A Mind for Madness

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Representation Theory I

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I know everyone and their brother does a series of posts on basic representation theory, and I said I would try to avoid very overtly repeat posts of other math blogs, but I can’t help it. I don’t know representation theory very well at all, and I feel my time has come to wrestle with the beast. This is one of the main points of this blog, so may as well try.

Goal: Carefully build as slowly as I can all the way to the Artin-Wedderburn Theorem.

Beginning: What is a representation. Well, let G be a finite group and V any finite dimensional vector space over \mathbb{C}. Then a representation of G is a just a homomorphism \phi: G\to GL(V). So we can already see some nice uses of this. If we choose a basis, then we get a matrix representation (every element is sent to some invertible matrix, and the group operation is preserved). It would be even nicer if this were an embedding, so that we could actually think of the elements of our group as matrices. We say a 1-1 representation is faithful.

We have an arsenal of examples already, but probably don’t even realize it. The trivial representation is just sending every group element to the identity transformation. What I like to call the “almost trivial representation” (term my own, so don’t use this somewhere and expect people to know what you are talking about), is to embed G in S_n for some large n, which we know is possible. Then under this embedding, a group element is either even or odd. If it is even, send it to the identity transformation. If it is odd, send it to the negative identity transformation. Probably a better way to say this is: a representation of S_n is, \phi(x)=sgn(x)1_V.

Let’s define the group ring (aka the group algebra). Let k be a field and G a finite group. Then kG is the set \{\sum a_g g : a_g\in k \ and \ g\in G\}. In a sense, we have formed a vector space over k with basis G. Our addition is \sum a_g g+\sum b_g g=\sum (a_g+b_g) g. Our multiplication requires slightly more effort: (\sum a_g g)(\sum b_g g)=\sum a_g b_h gh = \sum_x (\sum_{gh=x}a_g b_h) x.

This structure will be of great importance soon, but I don’t want to throw too much out there at once. Remember, we’re going to go slowly. But if you want to think ahead, the first thing of tomorrow’s post will be that a representation equips the vector space V with the structure of a \mathbb{C}G-module. And there was nothing special about \mathbb{C} there. A k-representation equips V with the structure of a kG-module.

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Author: hilbertthm90

I am a mathematics graduate student fascinated in how all my interests fit together.

5 thoughts on “Representation Theory I

  1. “We have an arsenal of examples already, but probably don’t even realize it. The trivial representation is just sending every group element to the identity transformation. What I like to call the “almost trivial representation” (term my own, so don’t use this somewhere and expect people to know what you are talking about), is to embed G in S_n for some large n, which we know is possible. Then under this embedding, a group element is either even or odd. If it is even, send it to the identity transformation. If it is odd, send it to the negative identity transformation. Probably a better way to say this is: a representation of S_n is, \phi(x)=sgn(x)1_V. ”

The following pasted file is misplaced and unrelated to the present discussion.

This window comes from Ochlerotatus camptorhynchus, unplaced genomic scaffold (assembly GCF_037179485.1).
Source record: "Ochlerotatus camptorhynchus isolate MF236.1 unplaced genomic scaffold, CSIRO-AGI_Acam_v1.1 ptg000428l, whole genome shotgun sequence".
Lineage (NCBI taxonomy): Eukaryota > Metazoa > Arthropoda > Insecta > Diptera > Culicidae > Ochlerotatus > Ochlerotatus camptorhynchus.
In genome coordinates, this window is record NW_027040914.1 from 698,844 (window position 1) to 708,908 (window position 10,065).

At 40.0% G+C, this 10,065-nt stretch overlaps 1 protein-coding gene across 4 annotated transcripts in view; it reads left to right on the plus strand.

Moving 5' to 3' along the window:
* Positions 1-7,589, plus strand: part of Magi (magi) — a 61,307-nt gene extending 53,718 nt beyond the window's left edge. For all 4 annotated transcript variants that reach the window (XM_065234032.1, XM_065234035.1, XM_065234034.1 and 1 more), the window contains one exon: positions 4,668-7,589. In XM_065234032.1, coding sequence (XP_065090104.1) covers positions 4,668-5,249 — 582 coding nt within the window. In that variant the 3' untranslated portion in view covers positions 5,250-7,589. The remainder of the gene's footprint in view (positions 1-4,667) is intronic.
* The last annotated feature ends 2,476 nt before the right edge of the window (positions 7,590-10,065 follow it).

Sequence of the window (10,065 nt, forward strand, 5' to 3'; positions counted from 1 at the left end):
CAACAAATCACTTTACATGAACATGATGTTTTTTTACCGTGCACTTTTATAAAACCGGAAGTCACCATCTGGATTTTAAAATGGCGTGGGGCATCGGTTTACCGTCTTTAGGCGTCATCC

But strictly speaking, we don’t know that this is different from the trivial representation, and even if it is, it’s not functorial because the embedding G->S_n is noncanonical. One could generalize this: given a homomorphism G->H, there is a functor Rep(H)->Rep(G).

  2. Is it even obvious that the “almost trivial representation” is unique? One could imagine a group with two embeddings into S_n (for n minimal) related by an outer automorphism in which different group elements get called even or odd.

  3. Maybe I should switch the “the” to an “an”? I did not expect such a fuss over this. This was the point of Zygmund, “…the embedding G ->S_n is noncanonical”. I just wanted another representation, I didn’t need it to be nice or canonical or unique. Maybe I should have just posted something more standard… :(

  4. I was just actually looking at an example of this phenomenon. Say H \subset G is a subgroup of a finite group G. If M is a representation of H, then aM is a representation of aHa^{-1}, for a \in G.

    This representation can be written in a form resembling the discussion above. The representation aM is isomorphic to the representation M^a given by mapping aha^{-1}, m to hm.

  5. Pingback: Basics of group representation theory « Delta Epsilons

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